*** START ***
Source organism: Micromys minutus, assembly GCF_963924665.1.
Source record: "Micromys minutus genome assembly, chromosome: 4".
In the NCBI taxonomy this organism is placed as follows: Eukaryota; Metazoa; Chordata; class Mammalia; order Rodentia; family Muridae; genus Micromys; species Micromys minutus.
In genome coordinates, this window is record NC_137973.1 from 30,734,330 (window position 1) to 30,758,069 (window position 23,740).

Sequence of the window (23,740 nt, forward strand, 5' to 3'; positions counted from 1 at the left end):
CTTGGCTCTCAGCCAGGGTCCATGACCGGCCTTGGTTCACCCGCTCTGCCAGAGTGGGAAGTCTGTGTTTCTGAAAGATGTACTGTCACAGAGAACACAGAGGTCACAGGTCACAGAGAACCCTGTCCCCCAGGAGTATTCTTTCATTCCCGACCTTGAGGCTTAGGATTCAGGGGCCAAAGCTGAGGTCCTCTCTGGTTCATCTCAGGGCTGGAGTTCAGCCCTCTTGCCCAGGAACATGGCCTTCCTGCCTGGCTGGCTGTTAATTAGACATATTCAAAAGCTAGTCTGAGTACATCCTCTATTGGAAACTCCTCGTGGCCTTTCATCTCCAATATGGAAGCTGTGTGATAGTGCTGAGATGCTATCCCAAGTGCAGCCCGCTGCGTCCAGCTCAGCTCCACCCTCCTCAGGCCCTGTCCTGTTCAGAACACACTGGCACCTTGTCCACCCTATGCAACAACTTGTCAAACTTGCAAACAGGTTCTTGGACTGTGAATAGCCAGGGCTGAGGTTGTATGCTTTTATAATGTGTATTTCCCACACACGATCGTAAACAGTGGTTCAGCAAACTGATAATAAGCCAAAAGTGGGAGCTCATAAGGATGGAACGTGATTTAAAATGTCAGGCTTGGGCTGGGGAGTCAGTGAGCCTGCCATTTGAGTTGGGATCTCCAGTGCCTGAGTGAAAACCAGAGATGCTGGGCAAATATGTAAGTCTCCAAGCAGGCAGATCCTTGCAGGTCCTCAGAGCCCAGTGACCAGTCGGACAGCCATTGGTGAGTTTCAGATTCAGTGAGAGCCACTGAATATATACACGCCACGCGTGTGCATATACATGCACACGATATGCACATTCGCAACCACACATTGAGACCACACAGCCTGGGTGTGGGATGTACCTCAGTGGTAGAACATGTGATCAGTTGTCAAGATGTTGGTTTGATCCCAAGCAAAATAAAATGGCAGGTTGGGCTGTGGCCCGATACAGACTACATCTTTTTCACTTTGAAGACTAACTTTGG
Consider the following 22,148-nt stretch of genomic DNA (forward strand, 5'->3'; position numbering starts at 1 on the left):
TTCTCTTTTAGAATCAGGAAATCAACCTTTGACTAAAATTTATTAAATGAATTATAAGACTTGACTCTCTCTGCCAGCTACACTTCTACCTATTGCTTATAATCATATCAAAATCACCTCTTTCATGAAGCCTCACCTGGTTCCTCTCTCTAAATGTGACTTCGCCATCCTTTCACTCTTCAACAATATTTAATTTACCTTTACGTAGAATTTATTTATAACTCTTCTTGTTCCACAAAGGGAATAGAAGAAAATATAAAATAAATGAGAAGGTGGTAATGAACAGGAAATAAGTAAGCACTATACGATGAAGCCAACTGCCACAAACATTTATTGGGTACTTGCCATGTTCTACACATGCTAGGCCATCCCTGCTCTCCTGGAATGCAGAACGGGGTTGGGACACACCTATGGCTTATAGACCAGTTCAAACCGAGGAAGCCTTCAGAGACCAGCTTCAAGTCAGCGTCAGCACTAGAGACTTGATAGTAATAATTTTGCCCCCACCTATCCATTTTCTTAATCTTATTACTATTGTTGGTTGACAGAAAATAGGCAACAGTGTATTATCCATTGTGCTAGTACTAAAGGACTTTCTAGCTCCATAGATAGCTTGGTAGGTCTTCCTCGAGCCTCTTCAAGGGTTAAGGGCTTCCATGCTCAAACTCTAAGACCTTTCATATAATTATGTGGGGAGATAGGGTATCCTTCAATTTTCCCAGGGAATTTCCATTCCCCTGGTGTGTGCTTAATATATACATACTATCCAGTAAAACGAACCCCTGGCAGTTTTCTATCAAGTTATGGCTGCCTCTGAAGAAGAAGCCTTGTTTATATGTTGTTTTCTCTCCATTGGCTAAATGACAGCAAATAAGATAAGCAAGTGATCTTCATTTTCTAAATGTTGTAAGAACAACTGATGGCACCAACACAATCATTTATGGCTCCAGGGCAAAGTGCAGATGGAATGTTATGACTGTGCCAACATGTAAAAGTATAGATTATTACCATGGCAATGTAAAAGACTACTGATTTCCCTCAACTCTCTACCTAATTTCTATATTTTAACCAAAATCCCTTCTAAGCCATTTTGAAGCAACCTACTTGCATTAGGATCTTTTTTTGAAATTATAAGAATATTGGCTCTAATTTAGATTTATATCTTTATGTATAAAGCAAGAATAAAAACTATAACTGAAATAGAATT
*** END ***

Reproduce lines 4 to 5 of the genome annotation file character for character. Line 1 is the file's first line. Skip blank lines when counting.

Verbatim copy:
In genome coordinates, this window is record NC_137973.1 from 30,734,330 (window position 1) to 30,758,069 (window position 23,740).

Sequence of the window (23,740 nt, forward strand, 5' to 3'; positions counted from 1 at the left end):